When The Cops Aren’t There

An open door allowing light to shine into a dark room.

I had a dream where I got robbed.

It was a clever plan. I was the only one home and they lured me into the driveway, then one of them went into the house and took stuff. It seemed to happen so quickly.

They left with only my food – frozen bags of things, some fruit, one of them took the time to cut up an apple and eat it, which seemed strange, but then again, isn’t that always what thieves are stealing: something on the way to sustenance? They usually don’t take a TV so they can watch it.

Where was I… Oh yeah, they left.

I ran out of the house looking for cops but I couldn’t find any. Instead, there were these people, all wearing the same shirts. They looked official, but they looked like me too. I tapped one on the shoulder and they took me into an office.

What was weird was, as I told my story of being robbed, they seemed to have empathy for the thieves. They kept trying to tell me about their motivation, what was inside of them, why they would do such a thing. It made me angry (what about my pain!) but then I realized my fear was dissolving.

Robbed by a human, I thought. Not a monster. Somehow that was easier to take.

It was comforting to see people moving around in that office, looking at computers, carrying paper. I knew they were working to help me. I knew they wanted to find the people who robbed me, but not just for me, for the people who robbed me, too.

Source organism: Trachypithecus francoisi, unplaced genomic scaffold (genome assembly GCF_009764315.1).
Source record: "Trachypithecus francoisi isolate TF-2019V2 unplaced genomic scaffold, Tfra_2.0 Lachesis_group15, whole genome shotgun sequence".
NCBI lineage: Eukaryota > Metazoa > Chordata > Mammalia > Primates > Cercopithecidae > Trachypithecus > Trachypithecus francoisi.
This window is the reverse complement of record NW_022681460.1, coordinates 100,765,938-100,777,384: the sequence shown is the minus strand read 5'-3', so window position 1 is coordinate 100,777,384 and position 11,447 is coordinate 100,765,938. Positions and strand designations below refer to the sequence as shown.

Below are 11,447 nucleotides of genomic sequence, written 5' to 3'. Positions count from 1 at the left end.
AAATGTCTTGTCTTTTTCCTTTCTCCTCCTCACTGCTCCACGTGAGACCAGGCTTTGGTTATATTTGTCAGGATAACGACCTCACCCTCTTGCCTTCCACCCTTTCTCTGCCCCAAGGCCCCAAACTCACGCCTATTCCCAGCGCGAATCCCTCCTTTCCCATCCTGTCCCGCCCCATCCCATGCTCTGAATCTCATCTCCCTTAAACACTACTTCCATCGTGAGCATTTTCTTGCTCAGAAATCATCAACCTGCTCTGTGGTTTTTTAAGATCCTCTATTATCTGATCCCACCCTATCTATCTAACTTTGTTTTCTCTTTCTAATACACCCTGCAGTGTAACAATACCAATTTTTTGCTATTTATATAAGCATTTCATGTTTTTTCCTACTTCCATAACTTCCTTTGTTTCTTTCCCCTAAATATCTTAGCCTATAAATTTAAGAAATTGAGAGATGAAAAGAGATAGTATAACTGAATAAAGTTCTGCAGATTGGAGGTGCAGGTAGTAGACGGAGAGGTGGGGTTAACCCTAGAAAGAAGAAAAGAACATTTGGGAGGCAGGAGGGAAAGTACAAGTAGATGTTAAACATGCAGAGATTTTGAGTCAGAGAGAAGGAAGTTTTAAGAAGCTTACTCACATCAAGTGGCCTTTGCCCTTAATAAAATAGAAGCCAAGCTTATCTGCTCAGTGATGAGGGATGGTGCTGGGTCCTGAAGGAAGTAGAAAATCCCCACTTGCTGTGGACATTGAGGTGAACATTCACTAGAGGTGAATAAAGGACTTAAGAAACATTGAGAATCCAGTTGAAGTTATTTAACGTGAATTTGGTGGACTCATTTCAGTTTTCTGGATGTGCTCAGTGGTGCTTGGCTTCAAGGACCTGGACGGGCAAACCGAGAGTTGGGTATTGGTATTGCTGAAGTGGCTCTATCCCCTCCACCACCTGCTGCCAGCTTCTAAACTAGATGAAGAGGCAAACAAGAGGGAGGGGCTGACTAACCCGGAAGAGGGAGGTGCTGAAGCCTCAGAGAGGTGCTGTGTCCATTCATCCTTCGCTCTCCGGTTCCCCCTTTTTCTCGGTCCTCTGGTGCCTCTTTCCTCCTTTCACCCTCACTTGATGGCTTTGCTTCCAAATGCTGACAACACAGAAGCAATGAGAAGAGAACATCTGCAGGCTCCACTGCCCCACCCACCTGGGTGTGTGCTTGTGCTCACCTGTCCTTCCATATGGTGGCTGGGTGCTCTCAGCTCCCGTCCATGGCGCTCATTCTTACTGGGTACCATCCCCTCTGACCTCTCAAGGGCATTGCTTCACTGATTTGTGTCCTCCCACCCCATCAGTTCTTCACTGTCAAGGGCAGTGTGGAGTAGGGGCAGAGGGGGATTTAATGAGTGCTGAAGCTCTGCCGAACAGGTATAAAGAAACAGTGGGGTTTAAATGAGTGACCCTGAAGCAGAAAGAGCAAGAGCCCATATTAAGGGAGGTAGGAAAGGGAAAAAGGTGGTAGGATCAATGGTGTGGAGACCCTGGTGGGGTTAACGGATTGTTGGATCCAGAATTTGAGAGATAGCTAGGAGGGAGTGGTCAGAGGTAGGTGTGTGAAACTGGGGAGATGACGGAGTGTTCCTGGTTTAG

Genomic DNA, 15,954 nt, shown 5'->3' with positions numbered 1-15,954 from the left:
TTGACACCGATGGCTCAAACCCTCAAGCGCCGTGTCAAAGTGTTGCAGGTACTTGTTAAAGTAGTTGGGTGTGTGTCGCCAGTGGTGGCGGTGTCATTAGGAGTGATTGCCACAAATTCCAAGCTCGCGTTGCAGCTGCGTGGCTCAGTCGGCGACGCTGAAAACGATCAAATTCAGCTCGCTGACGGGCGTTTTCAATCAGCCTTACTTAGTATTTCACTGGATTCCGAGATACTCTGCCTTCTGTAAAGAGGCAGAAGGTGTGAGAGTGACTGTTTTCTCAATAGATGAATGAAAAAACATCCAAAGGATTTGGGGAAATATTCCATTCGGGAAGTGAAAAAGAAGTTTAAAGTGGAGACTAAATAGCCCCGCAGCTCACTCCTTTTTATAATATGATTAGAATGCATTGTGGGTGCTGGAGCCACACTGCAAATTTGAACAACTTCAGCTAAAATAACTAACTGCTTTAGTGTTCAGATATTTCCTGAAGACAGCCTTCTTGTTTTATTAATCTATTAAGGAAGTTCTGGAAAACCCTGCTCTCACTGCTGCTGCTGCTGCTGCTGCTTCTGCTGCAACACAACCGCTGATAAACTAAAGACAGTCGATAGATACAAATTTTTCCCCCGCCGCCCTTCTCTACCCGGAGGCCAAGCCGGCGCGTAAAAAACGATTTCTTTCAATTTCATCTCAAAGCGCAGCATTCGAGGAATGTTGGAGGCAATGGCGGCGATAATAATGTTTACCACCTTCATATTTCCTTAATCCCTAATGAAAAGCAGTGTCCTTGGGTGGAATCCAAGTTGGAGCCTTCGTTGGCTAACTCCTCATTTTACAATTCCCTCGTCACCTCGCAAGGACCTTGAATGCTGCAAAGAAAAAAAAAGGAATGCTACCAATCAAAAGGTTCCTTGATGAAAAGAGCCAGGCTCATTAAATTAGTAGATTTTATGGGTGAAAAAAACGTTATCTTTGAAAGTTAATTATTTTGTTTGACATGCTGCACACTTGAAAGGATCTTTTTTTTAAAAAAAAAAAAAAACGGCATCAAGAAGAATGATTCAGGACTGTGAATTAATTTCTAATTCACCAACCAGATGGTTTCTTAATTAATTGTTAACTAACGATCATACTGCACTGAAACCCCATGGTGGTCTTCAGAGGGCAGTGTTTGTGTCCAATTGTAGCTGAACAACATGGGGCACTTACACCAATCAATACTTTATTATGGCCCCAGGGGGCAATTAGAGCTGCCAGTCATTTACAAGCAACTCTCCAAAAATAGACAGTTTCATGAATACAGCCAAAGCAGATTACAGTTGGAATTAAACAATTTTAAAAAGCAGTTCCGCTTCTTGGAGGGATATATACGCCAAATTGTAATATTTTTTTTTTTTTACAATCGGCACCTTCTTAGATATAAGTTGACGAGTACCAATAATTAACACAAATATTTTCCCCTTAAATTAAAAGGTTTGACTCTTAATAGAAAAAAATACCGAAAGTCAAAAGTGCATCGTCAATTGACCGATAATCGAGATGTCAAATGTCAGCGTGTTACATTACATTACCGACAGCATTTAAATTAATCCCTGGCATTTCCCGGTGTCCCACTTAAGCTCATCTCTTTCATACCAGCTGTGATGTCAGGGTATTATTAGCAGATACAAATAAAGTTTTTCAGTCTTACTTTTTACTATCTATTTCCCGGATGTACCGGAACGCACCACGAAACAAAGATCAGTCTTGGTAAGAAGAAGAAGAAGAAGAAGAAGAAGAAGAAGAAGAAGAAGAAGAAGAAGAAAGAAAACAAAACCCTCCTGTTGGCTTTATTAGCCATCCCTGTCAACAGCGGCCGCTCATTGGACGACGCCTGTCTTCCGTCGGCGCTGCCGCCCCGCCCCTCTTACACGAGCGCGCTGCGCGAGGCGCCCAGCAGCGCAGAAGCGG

I started to get up and then the regular-looking person sitting across form me, unadorned, without a hero’s utility belt nor a kevlar vest, put up a gentle hand.

“Sit,” he said. “What about you? How are you doing?”

I told him about how I’d wished I’d done something different, that I was naive, stupid, careless, that I couldn’t protect my family, that I was thinking of getting a gun.

“I did everything wrong,” I said, staring at the ground.

“No,” he said. “You did everything right. You’re here now. You’re going back to your family. And they’re going back to theirs. We’ll find them.”

“I should have never believed them,” I said, looking at the ground.

He leaned in, put his hand on my hand, and it wasn’t until that moment that I realized he had been listening to me this whole time.

“What I’m about to tell you might sound weird,” he said. “But it’s the truth: we’d be a lot worse off, all of us, everyone of us — you, me, them — if you didn’t believe them in the first place.”